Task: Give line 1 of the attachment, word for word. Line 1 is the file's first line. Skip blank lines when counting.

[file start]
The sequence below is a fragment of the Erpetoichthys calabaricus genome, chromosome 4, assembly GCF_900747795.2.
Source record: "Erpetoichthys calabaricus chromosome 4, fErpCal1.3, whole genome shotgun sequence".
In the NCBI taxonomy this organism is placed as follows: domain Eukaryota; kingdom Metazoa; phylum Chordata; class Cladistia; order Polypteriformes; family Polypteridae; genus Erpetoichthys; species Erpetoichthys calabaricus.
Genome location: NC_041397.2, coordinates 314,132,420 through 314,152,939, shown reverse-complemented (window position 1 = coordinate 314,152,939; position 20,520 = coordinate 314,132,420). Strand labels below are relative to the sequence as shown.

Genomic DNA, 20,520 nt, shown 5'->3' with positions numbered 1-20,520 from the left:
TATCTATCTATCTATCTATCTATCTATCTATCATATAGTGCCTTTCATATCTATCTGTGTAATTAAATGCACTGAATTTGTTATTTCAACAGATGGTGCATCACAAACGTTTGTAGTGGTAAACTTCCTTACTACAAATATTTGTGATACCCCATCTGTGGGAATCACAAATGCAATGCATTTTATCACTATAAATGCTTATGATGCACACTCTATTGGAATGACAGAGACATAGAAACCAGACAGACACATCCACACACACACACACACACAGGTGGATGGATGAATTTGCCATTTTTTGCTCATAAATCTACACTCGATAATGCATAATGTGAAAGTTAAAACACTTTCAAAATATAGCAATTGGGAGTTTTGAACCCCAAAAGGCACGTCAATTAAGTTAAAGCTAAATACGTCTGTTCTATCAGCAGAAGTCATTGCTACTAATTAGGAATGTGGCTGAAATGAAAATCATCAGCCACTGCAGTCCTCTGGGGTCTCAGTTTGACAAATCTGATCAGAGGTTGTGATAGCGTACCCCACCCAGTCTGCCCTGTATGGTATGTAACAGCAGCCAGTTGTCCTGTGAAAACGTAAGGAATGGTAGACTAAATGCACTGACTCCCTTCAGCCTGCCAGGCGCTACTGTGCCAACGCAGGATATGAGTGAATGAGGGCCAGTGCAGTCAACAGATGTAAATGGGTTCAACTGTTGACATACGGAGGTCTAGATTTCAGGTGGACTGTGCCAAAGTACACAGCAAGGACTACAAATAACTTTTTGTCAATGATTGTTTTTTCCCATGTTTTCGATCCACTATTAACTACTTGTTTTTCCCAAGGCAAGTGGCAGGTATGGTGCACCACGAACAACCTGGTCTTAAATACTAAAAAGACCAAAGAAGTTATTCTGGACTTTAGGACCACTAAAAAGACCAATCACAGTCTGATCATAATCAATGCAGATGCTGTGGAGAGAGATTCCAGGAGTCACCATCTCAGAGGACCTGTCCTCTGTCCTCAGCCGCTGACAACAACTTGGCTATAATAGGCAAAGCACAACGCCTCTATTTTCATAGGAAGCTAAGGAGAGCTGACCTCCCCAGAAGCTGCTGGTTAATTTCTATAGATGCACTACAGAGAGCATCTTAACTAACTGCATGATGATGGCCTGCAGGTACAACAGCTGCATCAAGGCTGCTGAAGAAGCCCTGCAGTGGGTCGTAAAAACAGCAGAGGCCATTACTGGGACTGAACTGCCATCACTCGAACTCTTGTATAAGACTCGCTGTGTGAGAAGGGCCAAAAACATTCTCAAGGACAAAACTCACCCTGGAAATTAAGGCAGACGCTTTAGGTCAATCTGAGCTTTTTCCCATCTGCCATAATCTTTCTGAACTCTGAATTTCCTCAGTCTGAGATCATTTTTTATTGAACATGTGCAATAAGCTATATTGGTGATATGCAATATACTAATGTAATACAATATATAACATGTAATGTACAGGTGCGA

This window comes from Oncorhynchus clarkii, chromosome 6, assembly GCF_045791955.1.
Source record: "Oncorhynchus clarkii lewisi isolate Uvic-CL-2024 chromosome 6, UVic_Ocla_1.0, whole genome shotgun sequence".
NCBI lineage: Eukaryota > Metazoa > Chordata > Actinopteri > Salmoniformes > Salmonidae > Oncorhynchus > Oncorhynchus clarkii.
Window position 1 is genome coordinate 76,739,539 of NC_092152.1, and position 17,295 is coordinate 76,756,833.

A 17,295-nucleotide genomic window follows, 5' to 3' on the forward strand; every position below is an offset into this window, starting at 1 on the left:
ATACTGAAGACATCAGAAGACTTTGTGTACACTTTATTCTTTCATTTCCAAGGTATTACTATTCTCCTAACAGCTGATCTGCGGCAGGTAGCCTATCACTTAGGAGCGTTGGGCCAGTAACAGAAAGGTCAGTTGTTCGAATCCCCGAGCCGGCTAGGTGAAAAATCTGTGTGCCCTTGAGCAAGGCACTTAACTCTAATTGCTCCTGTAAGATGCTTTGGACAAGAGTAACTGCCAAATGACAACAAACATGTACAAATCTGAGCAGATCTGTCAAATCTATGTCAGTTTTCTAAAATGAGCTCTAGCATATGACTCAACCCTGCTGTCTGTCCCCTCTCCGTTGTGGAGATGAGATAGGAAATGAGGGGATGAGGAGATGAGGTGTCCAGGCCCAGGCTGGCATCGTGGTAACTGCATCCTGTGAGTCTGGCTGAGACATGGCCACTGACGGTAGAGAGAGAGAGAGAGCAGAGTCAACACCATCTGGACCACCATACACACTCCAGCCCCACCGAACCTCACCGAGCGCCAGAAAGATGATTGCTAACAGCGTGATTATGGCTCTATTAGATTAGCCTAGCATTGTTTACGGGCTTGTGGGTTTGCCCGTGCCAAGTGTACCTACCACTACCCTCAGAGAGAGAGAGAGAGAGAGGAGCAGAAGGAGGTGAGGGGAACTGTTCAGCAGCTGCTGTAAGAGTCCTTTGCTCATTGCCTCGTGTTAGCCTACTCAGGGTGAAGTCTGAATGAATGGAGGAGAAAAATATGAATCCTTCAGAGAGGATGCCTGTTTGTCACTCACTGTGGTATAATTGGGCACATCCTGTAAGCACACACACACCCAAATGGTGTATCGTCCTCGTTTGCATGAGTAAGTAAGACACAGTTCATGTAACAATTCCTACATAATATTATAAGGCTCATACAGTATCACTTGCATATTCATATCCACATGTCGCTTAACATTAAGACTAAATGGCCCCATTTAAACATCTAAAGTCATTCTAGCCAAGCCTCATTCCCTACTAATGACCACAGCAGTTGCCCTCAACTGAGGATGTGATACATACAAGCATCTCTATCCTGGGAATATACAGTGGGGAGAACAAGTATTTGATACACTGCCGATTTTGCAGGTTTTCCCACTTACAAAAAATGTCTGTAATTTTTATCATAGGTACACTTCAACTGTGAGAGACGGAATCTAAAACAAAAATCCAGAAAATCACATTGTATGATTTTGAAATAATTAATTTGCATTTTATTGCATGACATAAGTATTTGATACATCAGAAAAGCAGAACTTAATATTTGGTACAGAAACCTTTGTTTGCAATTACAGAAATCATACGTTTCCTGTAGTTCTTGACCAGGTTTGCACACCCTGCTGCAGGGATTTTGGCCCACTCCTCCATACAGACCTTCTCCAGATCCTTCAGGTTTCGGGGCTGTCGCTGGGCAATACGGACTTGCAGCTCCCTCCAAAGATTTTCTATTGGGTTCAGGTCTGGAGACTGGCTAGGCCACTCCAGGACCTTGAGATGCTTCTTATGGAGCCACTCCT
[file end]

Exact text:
The sequence below is a fragment of the Erpetoichthys calabaricus genome, chromosome 4, assembly GCF_900747795.2.